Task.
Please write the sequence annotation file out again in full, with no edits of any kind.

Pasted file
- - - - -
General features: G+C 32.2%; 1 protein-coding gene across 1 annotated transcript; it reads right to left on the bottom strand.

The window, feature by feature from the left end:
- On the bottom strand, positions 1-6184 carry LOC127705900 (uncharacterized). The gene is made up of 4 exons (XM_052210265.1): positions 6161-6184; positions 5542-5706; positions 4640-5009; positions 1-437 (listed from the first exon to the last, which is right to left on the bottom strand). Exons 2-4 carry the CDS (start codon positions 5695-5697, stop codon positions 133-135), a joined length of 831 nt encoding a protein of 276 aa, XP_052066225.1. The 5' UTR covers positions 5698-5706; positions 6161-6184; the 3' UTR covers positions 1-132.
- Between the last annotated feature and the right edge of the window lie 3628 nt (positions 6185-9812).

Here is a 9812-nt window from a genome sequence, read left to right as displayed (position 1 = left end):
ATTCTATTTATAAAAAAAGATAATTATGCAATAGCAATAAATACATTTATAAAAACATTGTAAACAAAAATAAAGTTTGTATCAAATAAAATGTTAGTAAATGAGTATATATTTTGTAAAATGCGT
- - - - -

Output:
General features: G+C 32.2%; 1 protein-coding gene across 1 annotated transcript; it reads right to left on the bottom strand.

The window, feature by feature from the left end:
- On the bottom strand, positions 1-6184 carry LOC127705900 (uncharacterized). The gene is made up of 4 exons (XM_052210265.1): positions 6161-6184; positions 5542-5706; positions 4640-5009; positions 1-437 (listed from the first exon to the last, which is right to left on the bottom strand). Exons 2-4 carry the CDS (start codon positions 5695-5697, stop codon positions 133-135), a joined length of 831 nt encoding a protein of 276 aa, XP_052066225.1. The 5' UTR covers positions 5698-5706; positions 6161-6184; the 3' UTR covers positions 1-132.
- Between the last annotated feature and the right edge of the window lie 3628 nt (positions 6185-9812).

Here is a 9812-nt window from a genome sequence, read left to right as displayed (position 1 = left end):
ATTCTATTTATAAAAAAAGATAATTATGCAATAGCAATAAATACATTTATAAAAACATTGTAAACAAAAATAAAGTTTGTATCAAATAAAATGTTAGTAAATGAGTATATATTTTGTAAAATGCGT